• Announcements

    • khawk

      Download the Game Design and Indie Game Marketing Freebook   07/19/17

      GameDev.net and CRC Press have teamed up to bring a free ebook of content curated from top titles published by CRC Press. The freebook, Practices of Game Design & Indie Game Marketing, includes chapters from The Art of Game Design: A Book of Lenses, A Practical Guide to Indie Game Marketing, and An Architectural Approach to Level Design. The GameDev.net FreeBook is relevant to game designers, developers, and those interested in learning more about the challenges in game development. We know game development can be a tough discipline and business, so we picked several chapters from CRC Press titles that we thought would be of interest to you, the GameDev.net audience, in your journey to design, develop, and market your next game. The free ebook is available through CRC Press by clicking here. The Curated Books The Art of Game Design: A Book of Lenses, Second Edition, by Jesse Schell Presents 100+ sets of questions, or different lenses, for viewing a game’s design, encompassing diverse fields such as psychology, architecture, music, film, software engineering, theme park design, mathematics, anthropology, and more. Written by one of the world's top game designers, this book describes the deepest and most fundamental principles of game design, demonstrating how tactics used in board, card, and athletic games also work in video games. It provides practical instruction on creating world-class games that will be played again and again. View it here. A Practical Guide to Indie Game Marketing, by Joel Dreskin Marketing is an essential but too frequently overlooked or minimized component of the release plan for indie games. A Practical Guide to Indie Game Marketing provides you with the tools needed to build visibility and sell your indie games. With special focus on those developers with small budgets and limited staff and resources, this book is packed with tangible recommendations and techniques that you can put to use immediately. As a seasoned professional of the indie game arena, author Joel Dreskin gives you insight into practical, real-world experiences of marketing numerous successful games and also provides stories of the failures. View it here. An Architectural Approach to Level Design This is one of the first books to integrate architectural and spatial design theory with the field of level design. The book presents architectural techniques and theories for level designers to use in their own work. It connects architecture and level design in different ways that address the practical elements of how designers construct space and the experiential elements of how and why humans interact with this space. Throughout the text, readers learn skills for spatial layout, evoking emotion through gamespaces, and creating better levels through architectural theory. View it here. Learn more and download the ebook by clicking here. Did you know? GameDev.net and CRC Press also recently teamed up to bring GDNet+ Members up to a 20% discount on all CRC Press books. Learn more about this and other benefits here.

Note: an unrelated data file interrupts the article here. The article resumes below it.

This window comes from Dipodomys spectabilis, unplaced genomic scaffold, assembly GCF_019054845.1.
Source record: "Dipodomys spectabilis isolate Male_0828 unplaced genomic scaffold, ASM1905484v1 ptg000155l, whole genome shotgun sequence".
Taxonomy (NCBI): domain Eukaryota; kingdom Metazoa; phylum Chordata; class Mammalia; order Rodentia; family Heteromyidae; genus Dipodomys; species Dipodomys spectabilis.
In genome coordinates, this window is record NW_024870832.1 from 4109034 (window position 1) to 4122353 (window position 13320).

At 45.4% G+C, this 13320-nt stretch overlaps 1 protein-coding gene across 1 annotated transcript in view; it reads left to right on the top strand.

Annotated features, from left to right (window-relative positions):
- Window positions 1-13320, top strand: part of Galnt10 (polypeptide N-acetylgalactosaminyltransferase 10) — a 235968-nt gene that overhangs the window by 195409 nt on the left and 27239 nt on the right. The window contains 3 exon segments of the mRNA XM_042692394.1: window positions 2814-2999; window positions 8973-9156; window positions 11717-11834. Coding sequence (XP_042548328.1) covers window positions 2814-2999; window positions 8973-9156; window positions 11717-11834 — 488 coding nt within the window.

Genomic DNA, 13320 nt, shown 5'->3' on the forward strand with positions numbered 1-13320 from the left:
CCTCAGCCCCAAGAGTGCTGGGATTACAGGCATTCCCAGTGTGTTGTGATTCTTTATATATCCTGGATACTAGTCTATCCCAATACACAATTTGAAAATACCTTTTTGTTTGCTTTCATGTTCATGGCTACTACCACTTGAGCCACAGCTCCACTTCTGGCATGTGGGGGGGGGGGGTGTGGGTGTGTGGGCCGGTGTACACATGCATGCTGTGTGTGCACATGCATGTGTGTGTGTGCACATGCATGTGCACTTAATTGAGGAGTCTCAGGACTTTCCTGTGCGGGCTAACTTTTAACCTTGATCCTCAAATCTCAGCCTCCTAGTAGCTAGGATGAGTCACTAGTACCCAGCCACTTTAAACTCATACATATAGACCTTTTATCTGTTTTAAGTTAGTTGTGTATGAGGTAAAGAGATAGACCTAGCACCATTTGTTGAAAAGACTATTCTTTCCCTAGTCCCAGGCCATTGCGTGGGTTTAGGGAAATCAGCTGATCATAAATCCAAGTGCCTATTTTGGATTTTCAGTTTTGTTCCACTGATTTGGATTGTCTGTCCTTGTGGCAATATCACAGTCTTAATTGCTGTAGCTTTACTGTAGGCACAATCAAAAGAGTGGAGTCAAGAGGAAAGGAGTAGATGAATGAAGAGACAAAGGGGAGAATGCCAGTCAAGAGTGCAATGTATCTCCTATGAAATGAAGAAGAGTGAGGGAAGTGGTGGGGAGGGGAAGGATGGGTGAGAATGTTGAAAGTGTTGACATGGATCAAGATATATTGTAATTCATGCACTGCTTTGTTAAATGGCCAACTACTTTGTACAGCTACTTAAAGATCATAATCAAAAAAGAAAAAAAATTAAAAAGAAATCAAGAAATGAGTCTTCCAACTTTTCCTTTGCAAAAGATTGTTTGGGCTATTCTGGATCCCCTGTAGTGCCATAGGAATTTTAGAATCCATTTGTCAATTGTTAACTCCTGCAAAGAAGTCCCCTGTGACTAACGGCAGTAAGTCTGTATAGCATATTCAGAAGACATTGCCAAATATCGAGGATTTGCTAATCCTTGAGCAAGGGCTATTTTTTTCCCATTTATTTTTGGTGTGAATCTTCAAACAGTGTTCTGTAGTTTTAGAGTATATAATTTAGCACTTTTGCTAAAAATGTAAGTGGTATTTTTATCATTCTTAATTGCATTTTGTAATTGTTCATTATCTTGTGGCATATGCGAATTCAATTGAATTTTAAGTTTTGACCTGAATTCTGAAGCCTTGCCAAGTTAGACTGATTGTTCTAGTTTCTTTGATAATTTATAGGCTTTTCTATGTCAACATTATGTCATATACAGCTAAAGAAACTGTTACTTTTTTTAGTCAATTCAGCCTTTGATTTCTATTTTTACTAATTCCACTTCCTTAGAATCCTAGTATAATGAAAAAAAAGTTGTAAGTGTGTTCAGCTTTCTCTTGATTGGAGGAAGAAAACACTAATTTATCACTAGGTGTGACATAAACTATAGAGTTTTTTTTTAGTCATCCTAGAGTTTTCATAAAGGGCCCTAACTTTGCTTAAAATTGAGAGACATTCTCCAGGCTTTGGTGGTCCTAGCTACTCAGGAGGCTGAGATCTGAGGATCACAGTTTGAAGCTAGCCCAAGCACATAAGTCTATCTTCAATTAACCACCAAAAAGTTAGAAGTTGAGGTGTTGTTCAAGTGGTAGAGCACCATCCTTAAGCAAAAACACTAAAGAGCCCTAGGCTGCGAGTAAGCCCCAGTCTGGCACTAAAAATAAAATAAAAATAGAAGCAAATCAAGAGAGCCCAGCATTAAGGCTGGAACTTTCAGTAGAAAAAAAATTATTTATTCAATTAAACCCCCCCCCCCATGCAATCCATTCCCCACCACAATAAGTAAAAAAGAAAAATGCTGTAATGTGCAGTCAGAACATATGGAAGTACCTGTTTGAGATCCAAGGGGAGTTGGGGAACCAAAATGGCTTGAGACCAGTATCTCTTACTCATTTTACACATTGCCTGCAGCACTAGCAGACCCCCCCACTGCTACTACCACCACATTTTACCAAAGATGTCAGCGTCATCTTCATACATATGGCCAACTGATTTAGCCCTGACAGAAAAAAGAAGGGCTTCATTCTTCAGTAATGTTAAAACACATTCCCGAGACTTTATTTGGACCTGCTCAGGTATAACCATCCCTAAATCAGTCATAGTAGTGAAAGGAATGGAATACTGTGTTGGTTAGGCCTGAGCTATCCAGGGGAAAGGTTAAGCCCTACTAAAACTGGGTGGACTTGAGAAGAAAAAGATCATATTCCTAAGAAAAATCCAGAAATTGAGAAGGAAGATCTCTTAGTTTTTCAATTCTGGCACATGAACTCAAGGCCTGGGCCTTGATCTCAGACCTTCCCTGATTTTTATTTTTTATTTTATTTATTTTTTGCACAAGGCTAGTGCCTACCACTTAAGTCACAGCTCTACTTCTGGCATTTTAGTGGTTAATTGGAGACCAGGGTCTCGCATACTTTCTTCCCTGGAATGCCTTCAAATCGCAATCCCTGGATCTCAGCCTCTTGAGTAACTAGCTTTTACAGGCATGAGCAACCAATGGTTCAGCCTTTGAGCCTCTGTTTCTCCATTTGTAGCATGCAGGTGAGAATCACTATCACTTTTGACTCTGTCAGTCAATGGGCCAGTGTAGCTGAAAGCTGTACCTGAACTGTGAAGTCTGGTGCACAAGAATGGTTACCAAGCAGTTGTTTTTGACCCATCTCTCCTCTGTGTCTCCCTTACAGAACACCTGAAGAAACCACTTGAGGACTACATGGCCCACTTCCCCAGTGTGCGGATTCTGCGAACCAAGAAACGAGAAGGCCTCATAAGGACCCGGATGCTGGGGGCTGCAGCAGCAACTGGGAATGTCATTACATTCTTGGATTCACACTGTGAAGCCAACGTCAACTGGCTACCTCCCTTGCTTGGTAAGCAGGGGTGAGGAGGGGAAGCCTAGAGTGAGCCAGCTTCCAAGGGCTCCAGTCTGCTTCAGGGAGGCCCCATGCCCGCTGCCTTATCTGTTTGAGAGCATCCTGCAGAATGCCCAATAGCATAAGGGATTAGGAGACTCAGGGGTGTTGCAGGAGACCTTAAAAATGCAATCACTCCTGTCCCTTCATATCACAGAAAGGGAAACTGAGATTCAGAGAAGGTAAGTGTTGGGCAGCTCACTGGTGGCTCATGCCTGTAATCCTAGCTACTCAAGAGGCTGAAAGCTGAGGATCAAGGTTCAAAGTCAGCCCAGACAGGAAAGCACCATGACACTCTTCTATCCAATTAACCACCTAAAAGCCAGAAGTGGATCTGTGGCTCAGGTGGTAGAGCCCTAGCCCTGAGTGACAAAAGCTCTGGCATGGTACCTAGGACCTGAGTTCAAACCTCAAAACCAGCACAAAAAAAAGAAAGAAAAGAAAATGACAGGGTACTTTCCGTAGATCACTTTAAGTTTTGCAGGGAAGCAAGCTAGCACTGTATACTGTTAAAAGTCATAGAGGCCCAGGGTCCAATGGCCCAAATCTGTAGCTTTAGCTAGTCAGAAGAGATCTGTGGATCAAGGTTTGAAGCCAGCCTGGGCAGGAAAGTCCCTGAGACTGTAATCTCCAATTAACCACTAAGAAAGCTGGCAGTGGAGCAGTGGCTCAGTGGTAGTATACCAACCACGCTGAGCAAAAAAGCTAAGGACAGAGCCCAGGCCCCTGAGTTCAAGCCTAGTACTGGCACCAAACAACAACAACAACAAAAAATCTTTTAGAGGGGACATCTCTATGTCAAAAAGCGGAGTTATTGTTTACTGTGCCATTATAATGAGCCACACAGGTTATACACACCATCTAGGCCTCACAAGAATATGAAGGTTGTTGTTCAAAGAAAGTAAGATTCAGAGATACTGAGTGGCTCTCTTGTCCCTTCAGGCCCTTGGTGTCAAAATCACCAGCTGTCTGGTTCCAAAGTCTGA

Sign in to follow this  
Followers 0
MatejaS

C++ std::vector vs raw array for short arrays

7 posts in this topic

Hello everyone,

I need an array of 2 booleans inside class.

bool array[2];

I don't have C++11 and I cannot use initializer lists so I have to initalize array like this:

Class::Class()
{
  array[0]=array[1]=false;
}

If array was std::vector<bool>,I could do:

Class::Class() :
  array(2,false)
{}

But it's length is just 2,and I don't need any of the std::vector stuff (such as iterators ... )

Which one is a better approach?

 

Thanks,

MatejaS

 

0

Share this post


Link to post
Share on other sites
A std::vector is a kind of dynamic array. One of the key aspects is that the size can be changed.

Even with a standard array you have iterators. The other features you mentioned are mostly just syntactic candy. If you need to initialize each one then you do it. Passing it to the constructor of a vector just means that the constructor is running that loop instead of you.

If you have no need to resize the container then a simple fixed array works just fine.